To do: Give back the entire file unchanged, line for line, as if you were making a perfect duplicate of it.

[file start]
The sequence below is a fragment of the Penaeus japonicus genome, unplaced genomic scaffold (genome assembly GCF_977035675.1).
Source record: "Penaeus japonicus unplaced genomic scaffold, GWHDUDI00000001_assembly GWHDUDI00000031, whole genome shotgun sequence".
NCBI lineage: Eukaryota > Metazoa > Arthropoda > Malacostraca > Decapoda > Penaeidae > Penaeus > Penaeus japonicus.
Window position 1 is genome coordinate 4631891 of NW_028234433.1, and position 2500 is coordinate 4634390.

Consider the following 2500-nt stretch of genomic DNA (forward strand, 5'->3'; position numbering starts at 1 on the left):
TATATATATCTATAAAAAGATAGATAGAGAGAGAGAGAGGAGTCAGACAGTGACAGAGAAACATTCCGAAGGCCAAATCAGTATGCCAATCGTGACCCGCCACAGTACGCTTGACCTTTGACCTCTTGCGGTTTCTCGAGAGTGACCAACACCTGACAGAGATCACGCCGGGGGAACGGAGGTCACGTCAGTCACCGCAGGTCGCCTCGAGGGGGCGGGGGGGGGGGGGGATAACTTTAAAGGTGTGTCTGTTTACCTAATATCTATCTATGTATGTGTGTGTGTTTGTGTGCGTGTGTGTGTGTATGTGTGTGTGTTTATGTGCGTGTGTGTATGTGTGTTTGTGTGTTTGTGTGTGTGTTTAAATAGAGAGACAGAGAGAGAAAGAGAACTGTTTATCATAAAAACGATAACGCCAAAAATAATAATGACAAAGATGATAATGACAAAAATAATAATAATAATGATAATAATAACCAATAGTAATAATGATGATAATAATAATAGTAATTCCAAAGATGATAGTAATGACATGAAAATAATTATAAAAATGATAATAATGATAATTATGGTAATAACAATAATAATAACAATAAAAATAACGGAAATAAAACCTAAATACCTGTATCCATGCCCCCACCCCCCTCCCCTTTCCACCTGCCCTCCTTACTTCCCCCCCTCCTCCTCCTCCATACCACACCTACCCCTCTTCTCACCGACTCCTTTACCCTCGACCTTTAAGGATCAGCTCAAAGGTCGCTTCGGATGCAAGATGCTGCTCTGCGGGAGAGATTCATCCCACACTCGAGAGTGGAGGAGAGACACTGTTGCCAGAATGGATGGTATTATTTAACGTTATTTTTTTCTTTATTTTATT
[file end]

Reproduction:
The sequence below is a fragment of the Penaeus japonicus genome, unplaced genomic scaffold (genome assembly GCF_977035675.1).
Source record: "Penaeus japonicus unplaced genomic scaffold, GWHDUDI00000001_assembly GWHDUDI00000031, whole genome shotgun sequence".
NCBI lineage: Eukaryota > Metazoa > Arthropoda > Malacostraca > Decapoda > Penaeidae > Penaeus > Penaeus japonicus.
Window position 1 is genome coordinate 4631891 of NW_028234433.1, and position 2500 is coordinate 4634390.

Consider the following 2500-nt stretch of genomic DNA (forward strand, 5'->3'; position numbering starts at 1 on the left):
TATATATATCTATAAAAAGATAGATAGAGAGAGAGAGAGGAGTCAGACAGTGACAGAGAAACATTCCGAAGGCCAAATCAGTATGCCAATCGTGACCCGCCACAGTACGCTTGACCTTTGACCTCTTGCGGTTTCTCGAGAGTGACCAACACCTGACAGAGATCACGCCGGGGGAACGGAGGTCACGTCAGTCACCGCAGGTCGCCTCGAGGGGGCGGGGGGGGGGGGGGATAACTTTAAAGGTGTGTCTGTTTACCTAATATCTATCTATGTATGTGTGTGTGTTTGTGTGCGTGTGTGTGTGTATGTGTGTGTGTTTATGTGCGTGTGTGTATGTGTGTTTGTGTGTTTGTGTGTGTGTTTAAATAGAGAGACAGAGAGAGAAAGAGAACTGTTTATCATAAAAACGATAACGCCAAAAATAATAATGACAAAGATGATAATGACAAAAATAATAATAATAATGATAATAATAACCAATAGTAATAATGATGATAATAATAATAGTAATTCCAAAGATGATAGTAATGACATGAAAATAATTATAAAAATGATAATAATGATAATTATGGTAATAACAATAATAATAACAATAAAAATAACGGAAATAAAACCTAAATACCTGTATCCATGCCCCCACCCCCCTCCCCTTTCCACCTGCCCTCCTTACTTCCCCCCCTCCTCCTCCTCCATACCACACCTACCCCTCTTCTCACCGACTCCTTTACCCTCGACCTTTAAGGATCAGCTCAAAGGTCGCTTCGGATGCAAGATGCTGCTCTGCGGGAGAGATTCATCCCACACTCGAGAGTGGAGGAGAGACACTGTTGCCAGAATGGATGGTATTATTTAACGTTATTTTTTTCTTTATTTTATT